Main     Article 7K65 by Richard Pavlicek    

Canada Wins the Gold

The bridge exhibition held at the Salt Lake Olympics was won by Canada: Keith Balcombe, Gordon Campbell, Nick Gartaganis, Fred Gitelman, Peter Jones and Joe Silver. Many saw this as an upset, but with bridge now a winter sport (hehe) I guess it’s no surprise that our northern neighbor surged to the fore.

This deal from the round-robin stage caught my fancy. It was played eight times, but only three teams (Canada was one) reached the laydown slam. Four teams stopped in game, and one team stretched to a grand slam, down one. The bidding shown is a Standard American auction to 6 C, although 6 NT would be a better contract.

6 C by South

N-S Vul
S A Q 8
H 9 5 2
D Q 9 4 3
C Q 7 3
S 10 9 3 2
H J 10 6 3
D 10 8 7 6 5
C
TableS K J 7 5
H K Q 8 7
D J 2
C 9 6 2
Lead: D 6S 6 4
H A 4
D A K
C A K J 10 8 5 4

West

Pass
Pass
Pass
All Pass
North

2 NT
3 D
4 S
East

Pass
Pass
Pass
South
2 C
3 C
4 C
6 C

What interested me about this deal was the play; or more precisely, its application to squeeze-play theory. After a diamond lead, can declarer win all 13 tricks? With the S K offside, the obvious answer is no; but a closer look reveals a potential double squeeze: West guards diamonds, East guards spades, and together they guard hearts. Alas, the traditional squeeze fails because dummy is squeezed first.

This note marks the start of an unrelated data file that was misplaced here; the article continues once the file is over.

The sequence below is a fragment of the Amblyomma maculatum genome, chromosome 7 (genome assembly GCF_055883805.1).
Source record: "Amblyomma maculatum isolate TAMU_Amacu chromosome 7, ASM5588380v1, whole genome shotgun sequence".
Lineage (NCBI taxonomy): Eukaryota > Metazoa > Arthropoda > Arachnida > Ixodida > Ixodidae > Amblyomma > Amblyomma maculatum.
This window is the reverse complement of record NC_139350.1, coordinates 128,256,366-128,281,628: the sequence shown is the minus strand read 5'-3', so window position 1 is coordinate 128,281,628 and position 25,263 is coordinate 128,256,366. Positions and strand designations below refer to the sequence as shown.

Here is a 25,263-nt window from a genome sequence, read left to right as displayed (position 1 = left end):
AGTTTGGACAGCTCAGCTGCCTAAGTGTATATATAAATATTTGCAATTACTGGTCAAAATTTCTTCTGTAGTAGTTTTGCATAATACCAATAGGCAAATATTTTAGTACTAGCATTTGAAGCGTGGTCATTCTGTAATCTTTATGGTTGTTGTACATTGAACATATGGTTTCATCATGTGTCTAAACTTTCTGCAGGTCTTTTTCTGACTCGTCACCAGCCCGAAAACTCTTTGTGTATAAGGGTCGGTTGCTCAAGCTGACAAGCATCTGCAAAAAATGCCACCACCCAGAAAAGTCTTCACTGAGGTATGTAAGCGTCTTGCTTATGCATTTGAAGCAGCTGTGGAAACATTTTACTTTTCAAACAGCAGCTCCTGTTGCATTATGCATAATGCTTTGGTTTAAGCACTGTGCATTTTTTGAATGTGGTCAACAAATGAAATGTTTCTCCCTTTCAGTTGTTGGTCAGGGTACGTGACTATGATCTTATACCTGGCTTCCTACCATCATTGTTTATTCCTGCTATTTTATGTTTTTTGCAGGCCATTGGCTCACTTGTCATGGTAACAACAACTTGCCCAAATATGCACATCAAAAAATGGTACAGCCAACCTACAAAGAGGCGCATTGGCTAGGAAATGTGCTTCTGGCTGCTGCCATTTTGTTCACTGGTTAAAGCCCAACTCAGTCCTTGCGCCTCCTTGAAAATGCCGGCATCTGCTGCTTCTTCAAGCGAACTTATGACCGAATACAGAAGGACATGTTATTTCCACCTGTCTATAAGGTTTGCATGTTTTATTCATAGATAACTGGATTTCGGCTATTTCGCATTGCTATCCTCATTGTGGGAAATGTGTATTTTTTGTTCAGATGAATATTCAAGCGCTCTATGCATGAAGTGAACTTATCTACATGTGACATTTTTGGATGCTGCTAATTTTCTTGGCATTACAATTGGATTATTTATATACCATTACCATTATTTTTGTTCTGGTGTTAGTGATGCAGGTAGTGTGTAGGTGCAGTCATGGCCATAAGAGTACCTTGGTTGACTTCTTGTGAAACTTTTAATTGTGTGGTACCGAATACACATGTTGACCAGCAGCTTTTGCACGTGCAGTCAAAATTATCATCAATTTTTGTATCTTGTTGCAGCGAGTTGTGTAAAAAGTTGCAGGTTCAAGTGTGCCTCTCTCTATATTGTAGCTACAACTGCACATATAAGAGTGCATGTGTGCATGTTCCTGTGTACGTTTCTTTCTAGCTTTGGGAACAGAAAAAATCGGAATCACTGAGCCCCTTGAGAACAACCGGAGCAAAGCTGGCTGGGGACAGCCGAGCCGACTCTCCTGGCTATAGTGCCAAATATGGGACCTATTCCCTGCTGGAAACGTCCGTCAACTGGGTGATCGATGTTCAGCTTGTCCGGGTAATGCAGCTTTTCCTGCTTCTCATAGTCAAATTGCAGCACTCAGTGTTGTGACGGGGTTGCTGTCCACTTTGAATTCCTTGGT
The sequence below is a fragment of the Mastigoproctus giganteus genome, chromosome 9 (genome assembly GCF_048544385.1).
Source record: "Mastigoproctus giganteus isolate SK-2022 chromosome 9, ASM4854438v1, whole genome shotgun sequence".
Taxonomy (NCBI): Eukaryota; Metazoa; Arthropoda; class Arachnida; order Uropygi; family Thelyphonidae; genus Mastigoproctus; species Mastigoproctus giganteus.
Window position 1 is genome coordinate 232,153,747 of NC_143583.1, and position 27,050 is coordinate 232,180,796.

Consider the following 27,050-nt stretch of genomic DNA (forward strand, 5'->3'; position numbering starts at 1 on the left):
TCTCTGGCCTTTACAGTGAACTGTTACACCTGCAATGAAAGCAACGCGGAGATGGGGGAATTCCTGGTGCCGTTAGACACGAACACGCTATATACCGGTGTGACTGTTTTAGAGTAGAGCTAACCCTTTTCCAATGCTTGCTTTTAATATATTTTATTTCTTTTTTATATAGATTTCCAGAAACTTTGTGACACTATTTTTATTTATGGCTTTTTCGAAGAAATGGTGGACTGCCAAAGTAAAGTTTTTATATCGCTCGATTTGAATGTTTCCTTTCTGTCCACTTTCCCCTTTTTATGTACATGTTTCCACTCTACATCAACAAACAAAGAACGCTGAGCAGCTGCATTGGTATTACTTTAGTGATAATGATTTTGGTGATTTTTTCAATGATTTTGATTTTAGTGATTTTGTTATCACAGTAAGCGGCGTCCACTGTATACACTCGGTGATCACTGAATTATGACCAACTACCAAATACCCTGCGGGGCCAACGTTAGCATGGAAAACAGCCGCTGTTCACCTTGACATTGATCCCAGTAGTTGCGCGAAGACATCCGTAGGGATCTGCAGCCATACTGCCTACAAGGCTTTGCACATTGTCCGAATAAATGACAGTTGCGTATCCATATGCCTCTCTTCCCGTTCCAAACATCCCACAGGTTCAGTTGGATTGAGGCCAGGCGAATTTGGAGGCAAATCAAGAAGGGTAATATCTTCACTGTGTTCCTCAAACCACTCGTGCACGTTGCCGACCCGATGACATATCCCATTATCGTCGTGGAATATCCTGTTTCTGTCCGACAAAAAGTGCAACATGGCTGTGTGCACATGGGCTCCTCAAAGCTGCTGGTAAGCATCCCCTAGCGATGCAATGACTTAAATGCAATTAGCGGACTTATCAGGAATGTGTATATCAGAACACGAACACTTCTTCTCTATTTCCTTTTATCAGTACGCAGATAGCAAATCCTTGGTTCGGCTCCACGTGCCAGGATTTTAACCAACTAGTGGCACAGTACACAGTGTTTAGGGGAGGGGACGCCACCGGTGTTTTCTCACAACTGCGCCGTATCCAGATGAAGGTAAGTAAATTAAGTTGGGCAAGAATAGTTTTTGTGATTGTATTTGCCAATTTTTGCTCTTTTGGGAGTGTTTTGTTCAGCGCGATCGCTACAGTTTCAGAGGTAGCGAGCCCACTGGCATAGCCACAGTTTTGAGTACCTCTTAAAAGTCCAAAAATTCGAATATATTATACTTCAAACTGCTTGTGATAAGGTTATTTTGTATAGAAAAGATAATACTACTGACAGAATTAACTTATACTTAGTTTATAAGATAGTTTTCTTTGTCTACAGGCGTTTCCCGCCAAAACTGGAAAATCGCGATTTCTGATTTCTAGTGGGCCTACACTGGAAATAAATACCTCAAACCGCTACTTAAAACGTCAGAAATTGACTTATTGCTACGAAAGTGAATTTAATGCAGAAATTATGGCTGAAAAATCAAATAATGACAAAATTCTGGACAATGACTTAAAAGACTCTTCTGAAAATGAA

But wait! The presence of the S 6 as an alternate threat (instead of the S Q) brings the squeeze back to life. I’ll leave it you as an exercise. Make 7 C (or 7 NT) after a diamond lead against any defense. (An original major-suit lead breaks up the squeeze.)

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© 2002 Richard Pavlicek